Nanoscope Therapeutics Closes Series A, Names Alvaro Guillem as Chairman

Nanoscope Therapeutics, a TechFW client, has closed an over-subscribed Series A funding round for its leading work on retinas, which could enable the blind to see.

In addition, Nanoscope has named Al Guillem as Chairman of the Board. Guillem (pictured below) was part of TechFW's greatest success story when ZS Pharma, a company he co-founded, was purchased by AstraZeneca for $2.7 billion.

Bedford-based Nanoscope Therapeutics was over-subscribed for its recent Series A funding round. The TechFW client also announced it was adding Dr. Alvaro Guillem, co-founder of ZS Pharma, as its Chairman of the Board.

The undisclosed amount of Series A funding is expected to be used to begin a clinical trial on inherited retinal disorders and other eye-related initiatives as part of Nanoscope’s mission to “give sight back to the blind.”

Guillem has almost 40 years of experience in bringing therapies to market and getting pharmaceutical manufacturing facilities ready for commercial production. His experience includes bringing Mucinex to market as part of a team at Adams Respiratory Therapeutics. The company was later sold to Reckitt Benckiser for $2.3 billion.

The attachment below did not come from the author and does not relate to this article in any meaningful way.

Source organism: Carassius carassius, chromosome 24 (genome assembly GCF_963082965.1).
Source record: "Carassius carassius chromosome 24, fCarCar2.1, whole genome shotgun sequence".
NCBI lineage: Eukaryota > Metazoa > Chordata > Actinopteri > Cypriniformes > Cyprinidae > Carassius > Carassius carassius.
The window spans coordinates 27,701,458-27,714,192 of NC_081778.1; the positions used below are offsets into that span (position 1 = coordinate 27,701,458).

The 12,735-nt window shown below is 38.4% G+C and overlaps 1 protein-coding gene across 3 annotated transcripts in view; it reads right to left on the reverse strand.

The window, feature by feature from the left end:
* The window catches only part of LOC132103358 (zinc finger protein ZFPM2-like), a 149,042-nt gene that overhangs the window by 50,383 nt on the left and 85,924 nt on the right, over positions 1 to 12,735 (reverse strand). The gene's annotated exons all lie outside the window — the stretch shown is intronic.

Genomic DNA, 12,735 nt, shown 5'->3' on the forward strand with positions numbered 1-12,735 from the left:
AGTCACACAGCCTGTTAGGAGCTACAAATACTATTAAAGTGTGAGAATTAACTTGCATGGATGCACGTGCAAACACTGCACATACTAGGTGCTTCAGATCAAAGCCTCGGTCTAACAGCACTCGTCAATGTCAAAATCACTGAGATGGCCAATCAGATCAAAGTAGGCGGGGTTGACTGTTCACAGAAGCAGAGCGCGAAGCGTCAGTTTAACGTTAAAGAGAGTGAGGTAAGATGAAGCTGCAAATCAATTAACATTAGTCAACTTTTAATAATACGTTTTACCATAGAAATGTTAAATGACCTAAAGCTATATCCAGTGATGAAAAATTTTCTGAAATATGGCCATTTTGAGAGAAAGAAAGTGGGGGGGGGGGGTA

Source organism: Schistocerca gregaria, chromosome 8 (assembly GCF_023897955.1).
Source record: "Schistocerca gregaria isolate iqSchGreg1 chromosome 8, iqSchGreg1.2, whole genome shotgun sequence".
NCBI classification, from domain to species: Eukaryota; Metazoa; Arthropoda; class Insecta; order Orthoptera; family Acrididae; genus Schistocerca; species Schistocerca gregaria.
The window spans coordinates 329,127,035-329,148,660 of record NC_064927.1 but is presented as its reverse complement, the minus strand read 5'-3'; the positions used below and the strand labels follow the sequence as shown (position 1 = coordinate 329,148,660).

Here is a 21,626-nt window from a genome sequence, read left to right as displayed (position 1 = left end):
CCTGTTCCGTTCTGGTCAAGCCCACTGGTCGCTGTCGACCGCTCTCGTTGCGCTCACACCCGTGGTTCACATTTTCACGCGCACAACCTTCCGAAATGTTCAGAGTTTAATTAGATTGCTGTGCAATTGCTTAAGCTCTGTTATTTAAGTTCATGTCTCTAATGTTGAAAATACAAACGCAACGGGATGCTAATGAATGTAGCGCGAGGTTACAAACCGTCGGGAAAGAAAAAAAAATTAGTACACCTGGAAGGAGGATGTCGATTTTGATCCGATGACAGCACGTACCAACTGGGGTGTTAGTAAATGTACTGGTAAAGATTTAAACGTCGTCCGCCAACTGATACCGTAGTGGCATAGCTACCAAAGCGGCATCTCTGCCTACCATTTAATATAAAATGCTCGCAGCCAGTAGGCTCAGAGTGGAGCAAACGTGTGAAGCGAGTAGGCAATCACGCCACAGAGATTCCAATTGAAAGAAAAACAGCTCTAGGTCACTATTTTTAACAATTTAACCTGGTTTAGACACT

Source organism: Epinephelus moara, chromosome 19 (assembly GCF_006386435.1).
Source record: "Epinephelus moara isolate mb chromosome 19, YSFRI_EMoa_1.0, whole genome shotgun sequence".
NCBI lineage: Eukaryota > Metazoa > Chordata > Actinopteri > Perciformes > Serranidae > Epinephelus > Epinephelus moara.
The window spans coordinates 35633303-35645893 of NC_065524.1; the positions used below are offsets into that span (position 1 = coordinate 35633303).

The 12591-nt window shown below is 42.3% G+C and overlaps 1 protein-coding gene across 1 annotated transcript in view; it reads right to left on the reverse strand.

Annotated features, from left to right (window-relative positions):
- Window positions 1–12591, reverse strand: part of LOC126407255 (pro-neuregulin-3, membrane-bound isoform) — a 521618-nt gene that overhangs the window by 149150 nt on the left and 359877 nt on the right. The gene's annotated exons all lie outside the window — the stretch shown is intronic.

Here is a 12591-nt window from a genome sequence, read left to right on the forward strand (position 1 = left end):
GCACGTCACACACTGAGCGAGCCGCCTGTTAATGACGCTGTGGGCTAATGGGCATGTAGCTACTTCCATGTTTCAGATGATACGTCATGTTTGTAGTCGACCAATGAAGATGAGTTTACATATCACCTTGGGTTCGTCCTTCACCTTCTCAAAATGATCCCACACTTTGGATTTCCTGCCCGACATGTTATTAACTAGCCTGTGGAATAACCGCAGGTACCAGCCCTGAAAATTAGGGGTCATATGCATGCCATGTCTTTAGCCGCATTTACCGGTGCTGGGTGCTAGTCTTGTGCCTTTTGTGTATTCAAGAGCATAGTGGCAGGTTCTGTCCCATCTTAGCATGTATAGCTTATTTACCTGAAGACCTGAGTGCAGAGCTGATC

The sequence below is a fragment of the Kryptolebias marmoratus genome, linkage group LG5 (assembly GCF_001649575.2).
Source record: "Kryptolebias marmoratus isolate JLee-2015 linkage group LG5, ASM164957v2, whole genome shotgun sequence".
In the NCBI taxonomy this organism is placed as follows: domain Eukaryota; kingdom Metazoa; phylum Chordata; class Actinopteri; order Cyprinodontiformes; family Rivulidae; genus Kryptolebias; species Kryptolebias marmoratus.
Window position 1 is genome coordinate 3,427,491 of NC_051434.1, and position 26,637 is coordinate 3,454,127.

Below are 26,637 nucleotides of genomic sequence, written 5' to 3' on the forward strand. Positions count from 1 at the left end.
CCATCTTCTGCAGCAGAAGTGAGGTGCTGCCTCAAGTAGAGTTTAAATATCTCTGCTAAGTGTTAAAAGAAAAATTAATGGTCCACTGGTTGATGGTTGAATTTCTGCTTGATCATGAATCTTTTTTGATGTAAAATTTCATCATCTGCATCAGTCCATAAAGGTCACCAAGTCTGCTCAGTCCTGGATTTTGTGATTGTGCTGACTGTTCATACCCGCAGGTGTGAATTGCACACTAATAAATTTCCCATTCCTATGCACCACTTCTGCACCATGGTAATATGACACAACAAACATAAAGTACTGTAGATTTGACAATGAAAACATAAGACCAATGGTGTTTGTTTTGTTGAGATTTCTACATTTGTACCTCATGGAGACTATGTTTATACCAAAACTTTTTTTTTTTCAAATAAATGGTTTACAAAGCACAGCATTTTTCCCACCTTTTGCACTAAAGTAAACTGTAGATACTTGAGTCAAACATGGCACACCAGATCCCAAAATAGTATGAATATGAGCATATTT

He also co-founded and worked as president and CEO at ZS Pharma, a fellow TechFW client that became one of the org’s greatest success stories when it was sold to Astra Zeneca in 2015 for $2.7 billion.

Guillem said in a statement he’s looking forward to guiding Nanoscope’s transition to the next stage as a leader in ocular gene therapy.

He noted that Nanoscope’s Multi-Characteristic Opsin (MCO) tech “has the potential to impact rare diseases,” including Retinitis Pigmentosa and dry-age related macular degeneration. Retinitis Pigmentosa is prevalent in approximately 150,000 people in the United States and currently has no FDA-approved therapies.

But, Nanoscope’s vMCO1 has been granted an Orphan Drug Designation by the FDA.

MCO is an optogenetic ocular gene therapy molecule, which could restore or improve a patient’s sight “regardless of underlying gene defects,” according to a statement. Pre-clinical studies have shown that MCO will allow for the restoration of light sensitivity to a retina with photoreceptor degeneration.

“The technology is poised to make long-lasting impact on patients suffering from retinal degeneration,” Samar Mohanty, Nanoscope’s president and co-founder, said in a statement. “Combined with the track record of the highly skilled executive team and advisors, Nanoscope is going to drive the future market on ocular gene therapy.”

Nanoscope was founded in 2009 and has received SBIR awards and National Institutes of Health R01 grants since then, as well as patents for optical stimulation, gene delivery, and imaging for neural activity monitoring.

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